One look at the calls for content, starts out interesting and then soon become defeating for a new writer. What, I'm supposed to sit down and write one entry for each each day and send? Ha. Ha. Ha. What about polish? What about advance research? What about picking the correct language?
As a poet, I turned to two articles on poetry, the first being "Two Modes of Disclosure: A Meditation on the Craft of Poetry" by H. L. Hix. I giggle when I see "synoptic moment" which is write up the alley with luminal and other such words that one can't touch and require deep diving into the dictionary, not that doing so is bad at all. His picture shows a young man who looks too happy to be weighed down by a "synoptic moment". However, like a good dweeb, I turn to his article and let out a sigh of relief. He's not going to lead me into a synoptic moment without defining it. Thus, here is a truly great writer who has saved me from my own ignorance. And it is true that some poems flag the reader early on and then explain while other leads you to a revelation at which the poem turns. And it is true that craft wants us to have an aim, a desire for what we hope to share when we write a poem. It was a relevant paper because I tend to always want the poem to turn at midpoint or sometimes the end while I don't often write for the "ta ta" share of here it is, sort of poem. Many of my earlier poems sought to capture the fleeting drift of shadow across a field of hay like a tick of a clock that is explained many times but now I am paying attention.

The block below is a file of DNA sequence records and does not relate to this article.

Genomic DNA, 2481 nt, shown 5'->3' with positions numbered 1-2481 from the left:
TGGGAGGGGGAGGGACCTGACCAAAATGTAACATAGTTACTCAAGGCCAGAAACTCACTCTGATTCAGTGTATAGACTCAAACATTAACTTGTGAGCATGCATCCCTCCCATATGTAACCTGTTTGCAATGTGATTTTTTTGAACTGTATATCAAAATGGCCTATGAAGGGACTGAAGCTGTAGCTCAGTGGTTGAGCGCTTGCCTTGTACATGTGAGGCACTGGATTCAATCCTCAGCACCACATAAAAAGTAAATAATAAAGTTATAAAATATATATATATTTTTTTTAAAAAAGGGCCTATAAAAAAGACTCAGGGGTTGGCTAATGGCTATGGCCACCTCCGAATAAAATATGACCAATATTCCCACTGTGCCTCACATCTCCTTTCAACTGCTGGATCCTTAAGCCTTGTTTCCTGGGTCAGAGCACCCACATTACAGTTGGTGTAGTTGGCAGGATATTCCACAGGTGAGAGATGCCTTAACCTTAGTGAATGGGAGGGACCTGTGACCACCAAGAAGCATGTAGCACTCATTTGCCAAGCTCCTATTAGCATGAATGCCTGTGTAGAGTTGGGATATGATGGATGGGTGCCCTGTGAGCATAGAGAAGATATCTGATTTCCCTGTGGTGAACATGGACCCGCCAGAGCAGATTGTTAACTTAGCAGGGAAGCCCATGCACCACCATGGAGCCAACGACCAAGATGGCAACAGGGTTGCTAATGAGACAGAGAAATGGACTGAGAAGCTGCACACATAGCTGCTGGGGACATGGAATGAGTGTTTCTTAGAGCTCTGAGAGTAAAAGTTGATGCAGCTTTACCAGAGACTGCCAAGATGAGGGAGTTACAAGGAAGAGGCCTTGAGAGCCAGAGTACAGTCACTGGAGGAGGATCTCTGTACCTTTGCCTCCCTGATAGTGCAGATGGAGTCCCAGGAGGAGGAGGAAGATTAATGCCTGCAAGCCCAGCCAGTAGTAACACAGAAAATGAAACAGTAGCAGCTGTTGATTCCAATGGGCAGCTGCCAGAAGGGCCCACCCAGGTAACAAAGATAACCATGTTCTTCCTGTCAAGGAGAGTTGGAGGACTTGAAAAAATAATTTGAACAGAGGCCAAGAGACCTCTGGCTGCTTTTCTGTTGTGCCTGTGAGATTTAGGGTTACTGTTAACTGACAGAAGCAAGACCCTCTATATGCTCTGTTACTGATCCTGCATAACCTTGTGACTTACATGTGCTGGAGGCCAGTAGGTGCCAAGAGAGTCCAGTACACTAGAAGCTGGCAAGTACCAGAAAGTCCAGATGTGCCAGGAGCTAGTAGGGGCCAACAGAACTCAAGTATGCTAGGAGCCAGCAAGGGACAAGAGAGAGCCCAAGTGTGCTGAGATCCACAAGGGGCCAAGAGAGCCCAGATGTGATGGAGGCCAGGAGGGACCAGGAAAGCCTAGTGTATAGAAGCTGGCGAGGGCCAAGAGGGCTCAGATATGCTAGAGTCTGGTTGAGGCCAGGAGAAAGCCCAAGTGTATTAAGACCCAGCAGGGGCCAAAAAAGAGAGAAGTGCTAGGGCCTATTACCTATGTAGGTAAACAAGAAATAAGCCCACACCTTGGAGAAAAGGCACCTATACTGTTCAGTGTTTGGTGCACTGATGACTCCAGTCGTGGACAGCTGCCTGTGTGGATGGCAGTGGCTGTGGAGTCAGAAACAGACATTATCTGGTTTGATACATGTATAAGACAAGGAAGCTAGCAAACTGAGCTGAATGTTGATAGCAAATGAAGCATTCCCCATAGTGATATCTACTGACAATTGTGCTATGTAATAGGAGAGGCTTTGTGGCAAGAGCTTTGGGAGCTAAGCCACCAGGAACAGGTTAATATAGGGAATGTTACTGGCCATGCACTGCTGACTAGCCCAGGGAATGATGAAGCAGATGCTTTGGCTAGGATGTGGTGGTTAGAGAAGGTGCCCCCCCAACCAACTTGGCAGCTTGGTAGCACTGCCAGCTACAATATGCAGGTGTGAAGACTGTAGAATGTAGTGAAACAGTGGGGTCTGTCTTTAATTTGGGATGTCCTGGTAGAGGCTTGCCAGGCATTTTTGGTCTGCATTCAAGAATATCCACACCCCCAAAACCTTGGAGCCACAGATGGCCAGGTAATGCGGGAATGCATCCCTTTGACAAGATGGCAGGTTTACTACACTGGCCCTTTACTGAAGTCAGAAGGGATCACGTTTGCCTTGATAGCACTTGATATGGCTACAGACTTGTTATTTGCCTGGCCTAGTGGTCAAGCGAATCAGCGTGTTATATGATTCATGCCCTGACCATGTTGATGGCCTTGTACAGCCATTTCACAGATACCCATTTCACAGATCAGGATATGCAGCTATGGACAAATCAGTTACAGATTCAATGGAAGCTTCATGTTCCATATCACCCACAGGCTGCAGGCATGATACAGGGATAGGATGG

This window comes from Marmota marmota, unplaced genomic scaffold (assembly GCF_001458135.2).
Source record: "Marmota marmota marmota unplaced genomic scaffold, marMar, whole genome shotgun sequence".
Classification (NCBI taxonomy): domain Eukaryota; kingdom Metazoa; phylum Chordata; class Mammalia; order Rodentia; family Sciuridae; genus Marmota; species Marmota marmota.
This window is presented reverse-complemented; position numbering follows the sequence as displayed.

I am working on poetry which have elements of slipstream, where the point of focus slips from one moment to the next while creating a continuation of thought. I'm not always successful at first but we all know we need to revise. I'm sort of thinking now that these amount to a series of "synoptic moments" rather than just one and wondering if that means I am trying to convince someone of something or if the whole poem gets so weighty it floats? Where is Plato when you need him to interpret yourself for you?
Funniest by far and intentionally so is an Audrey E. Ferber article titled "Love, Death, and Books" which rather humorously offers a series of titles as the entire article content, proving her point, that the books were talking to her.
The "Interview with Maxine Kumin" by Christian McEwan shares one of the defects of the interview article, it seems as if the writer wants the interviewee to know the questions and have well prepared answers that lead to the next question but instead the interviewee answers with a comment that closes the discussion so then the interviewer is scratching their head thinking, now what do I do, okay I'll explain what my question meant for your to answer. I am just teasing because we get to know much of Maxine Kumin's background and some of her poetry. Christian McEwan is well-prepared and afterwards, all I want is to have a farm where I can walk past my garden, down to the river, over to the woods, and up past the barn and around and about. It seemed as if she had a piece of heaven similar to Anne of Green Gables childhood farm. The everchanging moment of a big space is more opening for me to have something to say than some of my present place where the following of the curves of a lizard dash is perhaps the best one might offer.